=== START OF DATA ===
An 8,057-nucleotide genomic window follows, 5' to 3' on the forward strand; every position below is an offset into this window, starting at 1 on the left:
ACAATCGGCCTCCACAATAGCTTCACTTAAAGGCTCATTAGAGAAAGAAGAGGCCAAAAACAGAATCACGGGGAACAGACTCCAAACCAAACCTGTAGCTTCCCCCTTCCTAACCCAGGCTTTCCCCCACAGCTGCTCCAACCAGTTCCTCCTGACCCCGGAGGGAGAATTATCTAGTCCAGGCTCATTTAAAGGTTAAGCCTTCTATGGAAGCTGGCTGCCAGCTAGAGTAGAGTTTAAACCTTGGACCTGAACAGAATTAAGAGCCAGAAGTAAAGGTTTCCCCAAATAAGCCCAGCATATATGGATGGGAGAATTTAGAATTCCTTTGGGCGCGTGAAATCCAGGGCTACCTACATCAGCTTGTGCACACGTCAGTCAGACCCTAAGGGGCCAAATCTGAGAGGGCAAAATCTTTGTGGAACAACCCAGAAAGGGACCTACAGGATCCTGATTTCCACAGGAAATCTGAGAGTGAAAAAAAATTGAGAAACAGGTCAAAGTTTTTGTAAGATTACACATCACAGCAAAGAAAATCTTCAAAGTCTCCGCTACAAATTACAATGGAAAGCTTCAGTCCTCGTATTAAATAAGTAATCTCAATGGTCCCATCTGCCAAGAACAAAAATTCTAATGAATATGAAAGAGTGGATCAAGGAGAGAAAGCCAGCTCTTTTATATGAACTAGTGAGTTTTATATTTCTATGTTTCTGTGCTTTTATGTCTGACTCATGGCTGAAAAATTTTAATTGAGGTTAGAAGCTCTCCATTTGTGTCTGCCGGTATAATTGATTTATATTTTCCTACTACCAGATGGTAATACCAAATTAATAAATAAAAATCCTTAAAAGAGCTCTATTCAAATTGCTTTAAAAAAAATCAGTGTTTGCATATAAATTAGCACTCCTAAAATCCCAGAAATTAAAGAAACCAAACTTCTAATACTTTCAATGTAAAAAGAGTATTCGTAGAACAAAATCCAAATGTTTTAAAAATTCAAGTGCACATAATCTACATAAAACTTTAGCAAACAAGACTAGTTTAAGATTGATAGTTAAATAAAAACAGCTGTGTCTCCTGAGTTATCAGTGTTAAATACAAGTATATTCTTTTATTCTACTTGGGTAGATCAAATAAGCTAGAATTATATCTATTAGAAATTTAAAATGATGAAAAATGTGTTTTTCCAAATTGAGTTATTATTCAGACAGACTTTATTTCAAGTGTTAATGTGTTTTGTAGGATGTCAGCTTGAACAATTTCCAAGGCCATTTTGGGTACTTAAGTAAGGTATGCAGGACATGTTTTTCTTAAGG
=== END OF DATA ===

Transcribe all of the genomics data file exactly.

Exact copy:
An 8,057-nucleotide genomic window follows, 5' to 3' on the forward strand; every position below is an offset into this window, starting at 1 on the left:
ACAATCGGCCTCCACAATAGCTTCACTTAAAGGCTCATTAGAGAAAGAAGAGGCCAAAAACAGAATCACGGGGAACAGACTCCAAACCAAACCTGTAGCTTCCCCCTTCCTAACCCAGGCTTTCCCCCACAGCTGCTCCAACCAGTTCCTCCTGACCCCGGAGGGAGAATTATCTAGTCCAGGCTCATTTAAAGGTTAAGCCTTCTATGGAAGCTGGCTGCCAGCTAGAGTAGAGTTTAAACCTTGGACCTGAACAGAATTAAGAGCCAGAAGTAAAGGTTTCCCCAAATAAGCCCAGCATATATGGATGGGAGAATTTAGAATTCCTTTGGGCGCGTGAAATCCAGGGCTACCTACATCAGCTTGTGCACACGTCAGTCAGACCCTAAGGGGCCAAATCTGAGAGGGCAAAATCTTTGTGGAACAACCCAGAAAGGGACCTACAGGATCCTGATTTCCACAGGAAATCTGAGAGTGAAAAAAAATTGAGAAACAGGTCAAAGTTTTTGTAAGATTACACATCACAGCAAAGAAAATCTTCAAAGTCTCCGCTACAAATTACAATGGAAAGCTTCAGTCCTCGTATTAAATAAGTAATCTCAATGGTCCCATCTGCCAAGAACAAAAATTCTAATGAATATGAAAGAGTGGATCAAGGAGAGAAAGCCAGCTCTTTTATATGAACTAGTGAGTTTTATATTTCTATGTTTCTGTGCTTTTATGTCTGACTCATGGCTGAAAAATTTTAATTGAGGTTAGAAGCTCTCCATTTGTGTCTGCCGGTATAATTGATTTATATTTTCCTACTACCAGATGGTAATACCAAATTAATAAATAAAAATCCTTAAAAGAGCTCTATTCAAATTGCTTTAAAAAAAATCAGTGTTTGCATATAAATTAGCACTCCTAAAATCCCAGAAATTAAAGAAACCAAACTTCTAATACTTTCAATGTAAAAAGAGTATTCGTAGAACAAAATCCAAATGTTTTAAAAATTCAAGTGCACATAATCTACATAAAACTTTAGCAAACAAGACTAGTTTAAGATTGATAGTTAAATAAAAACAGCTGTGTCTCCTGAGTTATCAGTGTTAAATACAAGTATATTCTTTTATTCTACTTGGGTAGATCAAATAAGCTAGAATTATATCTATTAGAAATTTAAAATGATGAAAAATGTGTTTTTCCAAATTGAGTTATTATTCAGACAGACTTTATTTCAAGTGTTAATGTGTTTTGTAGGATGTCAGCTTGAACAATTTCCAAGGCCATTTTGGGTACTTAAGTAAGGTATGCAGGACATGTTTTTCTTAAGG